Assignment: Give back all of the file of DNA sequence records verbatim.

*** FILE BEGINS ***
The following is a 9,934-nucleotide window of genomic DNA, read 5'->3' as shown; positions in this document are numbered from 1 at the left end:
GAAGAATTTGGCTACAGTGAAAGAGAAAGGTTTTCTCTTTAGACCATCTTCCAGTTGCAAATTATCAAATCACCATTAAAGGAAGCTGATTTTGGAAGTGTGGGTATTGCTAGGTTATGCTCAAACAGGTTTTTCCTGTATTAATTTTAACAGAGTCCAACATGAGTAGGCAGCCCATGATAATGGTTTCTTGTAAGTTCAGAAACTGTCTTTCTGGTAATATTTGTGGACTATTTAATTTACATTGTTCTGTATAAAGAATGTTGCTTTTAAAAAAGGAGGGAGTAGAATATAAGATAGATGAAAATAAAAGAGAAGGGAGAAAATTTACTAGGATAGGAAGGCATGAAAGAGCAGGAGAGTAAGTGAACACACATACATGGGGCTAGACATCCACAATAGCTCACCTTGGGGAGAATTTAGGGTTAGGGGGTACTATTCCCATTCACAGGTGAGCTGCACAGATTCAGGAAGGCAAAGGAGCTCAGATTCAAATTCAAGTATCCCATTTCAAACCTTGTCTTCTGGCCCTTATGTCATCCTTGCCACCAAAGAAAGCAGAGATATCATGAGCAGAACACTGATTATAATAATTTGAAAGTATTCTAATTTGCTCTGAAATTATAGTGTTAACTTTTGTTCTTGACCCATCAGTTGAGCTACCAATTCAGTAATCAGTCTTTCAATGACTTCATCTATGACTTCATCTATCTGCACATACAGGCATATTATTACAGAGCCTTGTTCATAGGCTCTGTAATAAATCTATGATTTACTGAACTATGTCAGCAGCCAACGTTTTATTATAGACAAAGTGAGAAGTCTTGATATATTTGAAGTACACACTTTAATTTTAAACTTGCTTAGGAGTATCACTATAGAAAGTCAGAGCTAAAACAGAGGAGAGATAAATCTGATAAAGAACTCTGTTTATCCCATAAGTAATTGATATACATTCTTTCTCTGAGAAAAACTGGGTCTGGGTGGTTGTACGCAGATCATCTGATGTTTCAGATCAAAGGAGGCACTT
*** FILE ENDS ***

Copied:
The following is a 9,934-nucleotide window of genomic DNA, read 5'->3' as shown; positions in this document are numbered from 1 at the left end:
GAAGAATTTGGCTACAGTGAAAGAGAAAGGTTTTCTCTTTAGACCATCTTCCAGTTGCAAATTATCAAATCACCATTAAAGGAAGCTGATTTTGGAAGTGTGGGTATTGCTAGGTTATGCTCAAACAGGTTTTTCCTGTATTAATTTTAACAGAGTCCAACATGAGTAGGCAGCCCATGATAATGGTTTCTTGTAAGTTCAGAAACTGTCTTTCTGGTAATATTTGTGGACTATTTAATTTACATTGTTCTGTATAAAGAATGTTGCTTTTAAAAAAGGAGGGAGTAGAATATAAGATAGATGAAAATAAAAGAGAAGGGAGAAAATTTACTAGGATAGGAAGGCATGAAAGAGCAGGAGAGTAAGTGAACACACATACATGGGGCTAGACATCCACAATAGCTCACCTTGGGGAGAATTTAGGGTTAGGGGGTACTATTCCCATTCACAGGTGAGCTGCACAGATTCAGGAAGGCAAAGGAGCTCAGATTCAAATTCAAGTATCCCATTTCAAACCTTGTCTTCTGGCCCTTATGTCATCCTTGCCACCAAAGAAAGCAGAGATATCATGAGCAGAACACTGATTATAATAATTTGAAAGTATTCTAATTTGCTCTGAAATTATAGTGTTAACTTTTGTTCTTGACCCATCAGTTGAGCTACCAATTCAGTAATCAGTCTTTCAATGACTTCATCTATGACTTCATCTATCTGCACATACAGGCATATTATTACAGAGCCTTGTTCATAGGCTCTGTAATAAATCTATGATTTACTGAACTATGTCAGCAGCCAACGTTTTATTATAGACAAAGTGAGAAGTCTTGATATATTTGAAGTACACACTTTAATTTTAAACTTGCTTAGGAGTATCACTATAGAAAGTCAGAGCTAAAACAGAGGAGAGATAAATCTGATAAAGAACTCTGTTTATCCCATAAGTAATTGATATACATTCTTTCTCTGAGAAAAACTGGGTCTGGGTGGTTGTACGCAGATCATCTGATGTTTCAGATCAAAGGAGGCACTT